Animal Health Diagnostic Center

Sign in | Register

Lab Links  

Where you get what you need ... not just what you ask for.

Farm Calls Through The Ages

1800's Dairy Production

by Rachel Hasch

From the establishment of Cornell’s College of Veterinary Medicine to the development of the new Dairy Center of Excellence, Cornell has always been regarded as a leader in dairy production medicine, diagnostics and disease prevention. Beginning with the work of Dr. James Law in the late 1800s, Cornell faculty, staff and students have made farm calls a part of everyday life.

Dr. James Law, America’s first university veterinary professor began his teachings at Cornell University the only way possible in 1868: by taking students on farm calls in a three-seated wagon handled by a pair of horses. Through the Ambulatory and Production Medicine Clinic, the country’s first ambulatory service, Dr. Law and his students were able to provide routine and emergency veterinary service on farms within 30 miles of Ithaca, New York. The service included care of individual cattle, horses, small ruminants, camelids and swine, as well as implementation of production medicine programs in local herds. In 1876, Dr. Law published the first of 15 editions of The Farmer’s Veterinary Advisor to serve farmers “beyond the reach of the accomplished veterinarian.”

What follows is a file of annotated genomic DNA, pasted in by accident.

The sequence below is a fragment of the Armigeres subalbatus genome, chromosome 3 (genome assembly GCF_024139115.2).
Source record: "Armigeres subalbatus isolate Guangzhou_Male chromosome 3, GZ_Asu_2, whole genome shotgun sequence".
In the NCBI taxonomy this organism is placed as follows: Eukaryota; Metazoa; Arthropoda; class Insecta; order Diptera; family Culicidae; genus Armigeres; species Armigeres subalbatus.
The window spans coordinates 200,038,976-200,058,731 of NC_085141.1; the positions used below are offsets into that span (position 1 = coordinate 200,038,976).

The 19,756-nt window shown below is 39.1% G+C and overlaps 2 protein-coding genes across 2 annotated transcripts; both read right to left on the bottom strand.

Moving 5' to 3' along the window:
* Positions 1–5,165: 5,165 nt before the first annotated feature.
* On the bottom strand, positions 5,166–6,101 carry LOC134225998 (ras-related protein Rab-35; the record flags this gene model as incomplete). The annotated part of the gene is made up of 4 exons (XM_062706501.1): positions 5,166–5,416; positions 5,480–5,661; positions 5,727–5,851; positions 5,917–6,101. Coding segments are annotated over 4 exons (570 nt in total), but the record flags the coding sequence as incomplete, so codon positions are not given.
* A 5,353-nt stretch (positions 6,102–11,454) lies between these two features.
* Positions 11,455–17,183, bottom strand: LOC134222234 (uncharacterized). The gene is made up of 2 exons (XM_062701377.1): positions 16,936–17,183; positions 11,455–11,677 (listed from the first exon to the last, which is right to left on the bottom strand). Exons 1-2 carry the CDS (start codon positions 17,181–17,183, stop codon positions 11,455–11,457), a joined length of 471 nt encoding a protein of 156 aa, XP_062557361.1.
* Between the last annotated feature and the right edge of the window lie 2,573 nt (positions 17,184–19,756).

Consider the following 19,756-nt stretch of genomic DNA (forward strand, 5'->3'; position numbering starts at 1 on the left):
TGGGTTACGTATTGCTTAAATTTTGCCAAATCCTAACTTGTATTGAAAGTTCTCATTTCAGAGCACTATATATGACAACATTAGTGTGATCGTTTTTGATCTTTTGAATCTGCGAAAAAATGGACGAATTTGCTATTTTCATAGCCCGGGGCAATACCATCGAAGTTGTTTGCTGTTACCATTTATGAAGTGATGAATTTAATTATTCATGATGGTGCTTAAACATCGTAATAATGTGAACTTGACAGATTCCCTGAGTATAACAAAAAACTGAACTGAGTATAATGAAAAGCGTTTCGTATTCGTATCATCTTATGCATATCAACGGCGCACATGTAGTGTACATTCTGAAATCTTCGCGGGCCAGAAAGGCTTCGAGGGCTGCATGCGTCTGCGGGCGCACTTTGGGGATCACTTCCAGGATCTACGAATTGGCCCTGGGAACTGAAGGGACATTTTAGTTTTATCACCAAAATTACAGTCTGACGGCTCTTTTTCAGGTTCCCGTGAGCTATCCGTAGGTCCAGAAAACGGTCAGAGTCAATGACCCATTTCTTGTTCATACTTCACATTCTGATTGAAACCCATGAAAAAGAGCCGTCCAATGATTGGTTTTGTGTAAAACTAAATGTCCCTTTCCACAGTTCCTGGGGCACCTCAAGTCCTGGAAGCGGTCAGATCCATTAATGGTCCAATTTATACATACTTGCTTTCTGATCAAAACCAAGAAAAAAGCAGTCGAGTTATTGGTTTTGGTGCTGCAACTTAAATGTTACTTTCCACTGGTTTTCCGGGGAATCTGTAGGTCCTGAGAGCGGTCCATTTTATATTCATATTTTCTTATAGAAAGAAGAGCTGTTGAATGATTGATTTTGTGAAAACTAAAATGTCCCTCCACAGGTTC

Furthering its outreach in the farm animal industry, Cornell’s College of Veterinary Medicine housed the Quality Milk Production Services division, established in 1946 by then Governor Thomas Dewey. Quality Milk Production Services was built upon what was formerly known as the New York State Mastitis Control Program, a mastitis research program initiated by Drs. D.H. Udall ’1901 and Seth D. Johnson in the 1930s. Over the next 30 years it was operated out of the College, eventually becoming a program of the Department of Agriculture and Markets.

The Quality Milk Program was a part of the Department of Clinical Sciences in the Veterinary College until 1986, when it came under the administrative umbrella of the Diagnostic Laboratory where it resides today. Initially focused on diagnostics, the program has developed into comprehensive extension education designed to offer assistance to all dairies in the state. It continues to work closely with the Colleges of Veterinary Medicine and Agriculture and Life Sciences in developing specific programs aimed at mastitis and other disease prevention along with quality milk production.